Of the seven breweries that meet such criteria, six are located in Belgium and the seventh, La Trappe of the Netherlands, had its official status recently restored in 2005. Included are three Walloon monasteries: Rochefort, Chimay and Orval, and three Flemish: Westvleteren, Achel, and Westmalle. At any beer bar worth their salt in the US, at least one of these names should be on any bottle list, except for Westvleteren which does not normally sell beer outside of the monastery. Though not all these offerings are the same in style or taste, they do share many similarities, especially the fact that they are all ales that are conditioned in the bottle.

An entire article could be written about bottle conditioning, also often referred to as secondary fermentation, but the process is rather simple. Normally, one strain of yeast is used for the “primary” fermentation of beer, which is what consumes sugars and produces ethanol. In all Trappist and many other Belgian beers a second strain of yeast is often added to the completed beer, along with additional unfermented sugar, during the bottling stage. The yeast restarts fermentation while in the bottle, which creates carbonation naturally, adds dryness to the beer, and often imparts additional flavors.

Belgian yeast strains, many of which are closely guarded secrets, add an incredibly distinct “spiciness” to the beer. When adding American hops to any beer style the “American” prefix is usually added to what was normally ”pale ale;” similarly, attaching “Belgian” to “India Pale Ale” usually means it uses this distinct yeast profile.

Chimay, Rochefort and Westmalle all produce a similarly limited line-up of beers, which includes two of the most famous Belgian styles — dubbel and trippel. Though their names correspond beautifully to the Roman Catholic Trinity (pater being the “singel”), etymology most likely comes from the multi-stage mashing process used by brewmasters to produce strong, rich beer. A tripel, for example, might use three “runs” through a single mash in order to extract as much sugar and alcohol as possible. Though this style designation is contested, Chimay and Rochefort both produce “Quads” or “Belgian Strong Dark Ales,” which as their names suggest, are darker and stronger than other offerings.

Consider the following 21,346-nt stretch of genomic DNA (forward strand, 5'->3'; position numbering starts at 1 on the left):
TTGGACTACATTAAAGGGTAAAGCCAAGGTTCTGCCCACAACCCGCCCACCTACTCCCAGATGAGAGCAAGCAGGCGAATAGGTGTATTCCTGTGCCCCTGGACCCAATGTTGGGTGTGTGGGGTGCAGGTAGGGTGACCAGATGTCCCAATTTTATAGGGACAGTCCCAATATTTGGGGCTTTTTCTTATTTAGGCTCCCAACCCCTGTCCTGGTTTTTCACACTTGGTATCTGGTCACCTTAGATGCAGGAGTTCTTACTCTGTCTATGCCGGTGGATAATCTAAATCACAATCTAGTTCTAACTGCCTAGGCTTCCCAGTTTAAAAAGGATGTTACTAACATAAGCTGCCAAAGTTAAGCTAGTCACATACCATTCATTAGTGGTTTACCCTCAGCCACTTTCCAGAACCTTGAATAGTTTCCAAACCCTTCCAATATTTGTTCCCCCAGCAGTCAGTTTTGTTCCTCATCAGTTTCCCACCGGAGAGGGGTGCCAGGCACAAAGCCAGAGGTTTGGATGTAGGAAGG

Belgian beers are known for their strength — during the Dark Ages of Beer (that is to say, the 1970s) these import selections were notorious for drinking American swill under the table. This is the result of both tradition and law. Unlike in England, where beer was taxed to both consumer and producer based on alcohol strength, Belgian brewers had no such constraints. Instead, a batch of beer was taxed based on the size of the brewing kettle; consequently, in order to minimize costs brewers would try and pack as many ingredients into a single mash, which explains the multi-staged brewing mentioned above. Moreover, Belgium did not chaff under any purity laws regulating ingredients like Germany had since the 1500s, opening up flavor possibilities of which Bohemians could only dream. In order to complement the spiciness of yeast, actual spices are added to the brew kettle as well as what Trappists refer to as “candi sugar.” Though the name implies rock candy, it is actually a caramelized syrup that, when added to fermentation, increases alcohol strength without adding too much cloying malt-sweetness to the body.

Because this article barely scratches the surface of what Belgium brewing means to Americans, it must necessarily end on a cliff-hanger. Cheers!

Brad is a junior. He can be reached at

Leave a Reply

Your email address will not be published.

The Phoenix

Discover more from The Phoenix

Subscribe now to keep reading and get access to the full archive.

Continue reading